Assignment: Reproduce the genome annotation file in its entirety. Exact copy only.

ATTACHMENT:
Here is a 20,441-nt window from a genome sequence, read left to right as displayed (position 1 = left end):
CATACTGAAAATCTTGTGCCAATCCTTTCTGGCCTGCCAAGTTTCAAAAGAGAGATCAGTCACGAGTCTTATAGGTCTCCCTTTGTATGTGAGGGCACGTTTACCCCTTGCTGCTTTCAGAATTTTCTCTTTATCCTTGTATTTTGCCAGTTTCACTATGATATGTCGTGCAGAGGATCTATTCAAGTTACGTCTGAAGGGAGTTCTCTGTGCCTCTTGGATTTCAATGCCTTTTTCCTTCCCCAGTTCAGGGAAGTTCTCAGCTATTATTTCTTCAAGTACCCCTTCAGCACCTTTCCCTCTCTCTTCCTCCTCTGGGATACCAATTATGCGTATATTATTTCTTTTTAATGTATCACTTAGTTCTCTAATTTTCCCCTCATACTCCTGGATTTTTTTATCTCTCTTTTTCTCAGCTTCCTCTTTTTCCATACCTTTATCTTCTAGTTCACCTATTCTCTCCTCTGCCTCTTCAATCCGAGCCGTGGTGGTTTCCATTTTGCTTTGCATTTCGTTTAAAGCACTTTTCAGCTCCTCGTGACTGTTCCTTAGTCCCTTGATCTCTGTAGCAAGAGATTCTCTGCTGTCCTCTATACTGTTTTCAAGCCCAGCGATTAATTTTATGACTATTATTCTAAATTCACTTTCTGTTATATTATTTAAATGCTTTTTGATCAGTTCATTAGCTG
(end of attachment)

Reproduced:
Here is a 20,441-nt window from a genome sequence, read left to right as displayed (position 1 = left end):
CATACTGAAAATCTTGTGCCAATCCTTTCTGGCCTGCCAAGTTTCAAAAGAGAGATCAGTCACGAGTCTTATAGGTCTCCCTTTGTATGTGAGGGCACGTTTACCCCTTGCTGCTTTCAGAATTTTCTCTTTATCCTTGTATTTTGCCAGTTTCACTATGATATGTCGTGCAGAGGATCTATTCAAGTTACGTCTGAAGGGAGTTCTCTGTGCCTCTTGGATTTCAATGCCTTTTTCCTTCCCCAGTTCAGGGAAGTTCTCAGCTATTATTTCTTCAAGTACCCCTTCAGCACCTTTCCCTCTCTCTTCCTCCTCTGGGATACCAATTATGCGTATATTATTTCTTTTTAATGTATCACTTAGTTCTCTAATTTTCCCCTCATACTCCTGGATTTTTTTATCTCTCTTTTTCTCAGCTTCCTCTTTTTCCATACCTTTATCTTCTAGTTCACCTATTCTCTCCTCTGCCTCTTCAATCCGAGCCGTGGTGGTTTCCATTTTGCTTTGCATTTCGTTTAAAGCACTTTTCAGCTCCTCGTGACTGTTCCTTAGTCCCTTGATCTCTGTAGCAAGAGATTCTCTGCTGTCCTCTATACTGTTTTCAAGCCCAGCGATTAATTTTATGACTATTATTCTAAATTCACTTTCTGTTATATTATTTAAATGCTTTTTGATCAGTTCATTAGCTG